8. Performance Issues (adding element to a Vector)

    by , 11-09-2011 at 04:43 PM (My Java Tips)
    Adding elements to a Vector is a normal practice but there are few performance issues related to this which should be considered.

    Elements can be added to Vector using any of the following:

    - insertElementAt(e, index)
    - addElement(e)
    - add(e)
    - add(index,e)

    The addElement(e) and add(e) methods are used to add elements at the end of Vector whereas insertElementAt(e, index) and add(index, e) methods are used to insert element at any ...
  9. Java built-in data types (performance issues)

    by , 11-06-2011 at 05:29 PM (My Java Tips)
    Java built in data types provide programmers ease of storing their required data in appropriate data type. But in come cases, it may become a bottleneck. When doing low level related work, the speed is very important. In such case don't use the Java built-in data types.

    Lets take an example. If you are using an Integer class, just think of all the overhead you are creating by using the wrapper class. One rule of thumb is to use the primitives instead of wrapper. This ...
  10. Java IO tasks

    by , 11-01-2011 at 05:28 PM (My Java Tips)
    IO is always a performance issue. I will write about this in this post.

    IO is a performance issue but now its really simple and efficient to do IO related tasks. Always use buffering if you need performance. Because if you directly use FileInputStream, JVM is going to issue file read system call everytime you read a byte of data. In case of buffering, whole buffer is read in one go and only if there's no data in the buffer, JVM issues a system call to read the disk.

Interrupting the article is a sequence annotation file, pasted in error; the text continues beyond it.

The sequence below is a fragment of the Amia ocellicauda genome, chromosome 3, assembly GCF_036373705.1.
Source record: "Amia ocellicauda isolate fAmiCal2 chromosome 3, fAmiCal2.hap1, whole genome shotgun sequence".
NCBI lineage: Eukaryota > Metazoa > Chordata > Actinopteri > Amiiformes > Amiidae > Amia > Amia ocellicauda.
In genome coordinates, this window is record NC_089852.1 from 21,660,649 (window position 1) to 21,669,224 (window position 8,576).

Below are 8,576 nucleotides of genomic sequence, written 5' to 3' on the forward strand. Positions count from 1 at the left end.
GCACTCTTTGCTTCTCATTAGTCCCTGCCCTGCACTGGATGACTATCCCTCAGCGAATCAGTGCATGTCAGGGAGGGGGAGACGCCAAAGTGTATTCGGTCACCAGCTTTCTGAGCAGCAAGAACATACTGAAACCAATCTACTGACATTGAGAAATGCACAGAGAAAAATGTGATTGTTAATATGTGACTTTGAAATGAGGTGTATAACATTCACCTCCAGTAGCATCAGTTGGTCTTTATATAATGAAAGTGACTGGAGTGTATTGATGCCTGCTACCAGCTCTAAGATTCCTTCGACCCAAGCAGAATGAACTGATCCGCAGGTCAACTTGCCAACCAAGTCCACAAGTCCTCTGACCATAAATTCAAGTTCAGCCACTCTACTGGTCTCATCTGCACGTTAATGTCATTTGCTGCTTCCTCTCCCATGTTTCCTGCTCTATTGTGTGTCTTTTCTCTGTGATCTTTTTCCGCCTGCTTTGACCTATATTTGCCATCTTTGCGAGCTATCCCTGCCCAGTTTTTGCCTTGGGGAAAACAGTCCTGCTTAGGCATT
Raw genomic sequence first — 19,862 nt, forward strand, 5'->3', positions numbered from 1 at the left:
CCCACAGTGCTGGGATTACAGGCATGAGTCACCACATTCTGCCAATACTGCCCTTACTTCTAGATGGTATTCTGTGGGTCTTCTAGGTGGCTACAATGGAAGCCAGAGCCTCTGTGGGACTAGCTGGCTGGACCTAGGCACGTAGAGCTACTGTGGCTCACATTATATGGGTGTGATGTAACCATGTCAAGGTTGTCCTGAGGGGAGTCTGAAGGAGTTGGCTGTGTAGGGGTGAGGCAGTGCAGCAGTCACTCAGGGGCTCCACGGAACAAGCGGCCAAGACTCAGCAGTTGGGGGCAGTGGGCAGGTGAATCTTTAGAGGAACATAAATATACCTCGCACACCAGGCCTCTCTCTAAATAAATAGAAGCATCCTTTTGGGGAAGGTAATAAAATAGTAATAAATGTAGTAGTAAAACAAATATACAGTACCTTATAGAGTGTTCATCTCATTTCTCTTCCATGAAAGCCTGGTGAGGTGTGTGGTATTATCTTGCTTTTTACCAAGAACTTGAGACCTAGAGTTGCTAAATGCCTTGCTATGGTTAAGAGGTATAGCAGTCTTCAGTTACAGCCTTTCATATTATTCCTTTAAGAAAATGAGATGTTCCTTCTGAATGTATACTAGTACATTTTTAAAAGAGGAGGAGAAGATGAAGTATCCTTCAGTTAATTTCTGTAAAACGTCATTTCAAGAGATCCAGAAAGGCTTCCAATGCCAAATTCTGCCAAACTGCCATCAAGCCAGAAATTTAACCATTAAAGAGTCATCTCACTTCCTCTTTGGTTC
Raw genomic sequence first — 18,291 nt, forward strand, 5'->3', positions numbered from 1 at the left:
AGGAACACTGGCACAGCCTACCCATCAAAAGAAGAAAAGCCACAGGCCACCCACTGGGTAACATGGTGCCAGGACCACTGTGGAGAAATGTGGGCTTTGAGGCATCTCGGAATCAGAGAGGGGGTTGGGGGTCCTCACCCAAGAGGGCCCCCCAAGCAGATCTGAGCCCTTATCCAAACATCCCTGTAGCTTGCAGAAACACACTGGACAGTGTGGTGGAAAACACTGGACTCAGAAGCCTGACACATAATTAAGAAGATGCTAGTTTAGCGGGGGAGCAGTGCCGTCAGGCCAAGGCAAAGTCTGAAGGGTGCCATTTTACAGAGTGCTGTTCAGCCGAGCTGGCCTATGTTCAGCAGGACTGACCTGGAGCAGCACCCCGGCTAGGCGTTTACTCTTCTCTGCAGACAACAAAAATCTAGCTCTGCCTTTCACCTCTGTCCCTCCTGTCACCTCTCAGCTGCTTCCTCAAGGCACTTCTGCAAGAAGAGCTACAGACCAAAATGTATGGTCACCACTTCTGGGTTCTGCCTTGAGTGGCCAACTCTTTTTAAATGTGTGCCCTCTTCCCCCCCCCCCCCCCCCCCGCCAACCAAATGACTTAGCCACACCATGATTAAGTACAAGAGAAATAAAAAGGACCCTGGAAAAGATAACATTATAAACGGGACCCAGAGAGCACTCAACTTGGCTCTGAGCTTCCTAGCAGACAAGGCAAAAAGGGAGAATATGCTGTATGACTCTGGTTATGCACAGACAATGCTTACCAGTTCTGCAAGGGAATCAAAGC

Java SE , Performance
  11. Avoiding null pointer exception

    by , 11-01-2011 at 05:26 PM (My Java Tips)
    One should try avoiding null pointer exception. In case of coding an application that needs high degree of reliability, don't take risks. I will present an example.

    Check the following piece of code.

    Java Code:
    private boolean isNullString(String string) {
    return (string.equals(""));
    It seems a normal piece of code. But still there's a hidden trap here. What is the string which is passed is null? So try to rephrase ...
    Java SE , Performance
  12. Memory Leaks

    by , 05-25-2011 at 10:04 AM (My Java Tips)
    You are aware of the fact that garbage collection collects and removes all the unwanted objects from memory without used intervention. But sometimes, you run into memory leaks problems that demands investigation. I will shed some light on this issue in the next few posts.

    The Java GC process is a low-priority thread and it constantly searches memory for unreachable objects that are not reachable by any live thread. Different JVMs use different algorithms to determine how to collect ...
  13. Javap

    by , 05-24-2011 at 01:58 PM (My Java Tips)
    Javap is shiped with JDK and it really very useful when you want to see what your compiler is doing to your code. It generates source code from a compiled class file.

    Javap is a utility provided in Java Development Kit (JDK) that can be used to improve source code. this is done by generating source code from compiled code and seeing how our code was treated by the Compiler. Later code improvements can be made.

    A very interesting example can be to see how source code ...
  14. Final keyword improves performance

    by , 05-21-2011 at 10:10 PM (My Java Tips)
    Its right to say that final keyword improves performance. For example, if you declare a method as final, then you cannot override it in derived classes. When this is told to compiler in advance using final keyword, it improves performance.

    Java Code:
    public final void doSomethng()
    Knowing that a method cannot be overridden, complier inline that method into its derived classes.
    Final variables, especially static final variables, ...
    Tags: final Add / Edit Tags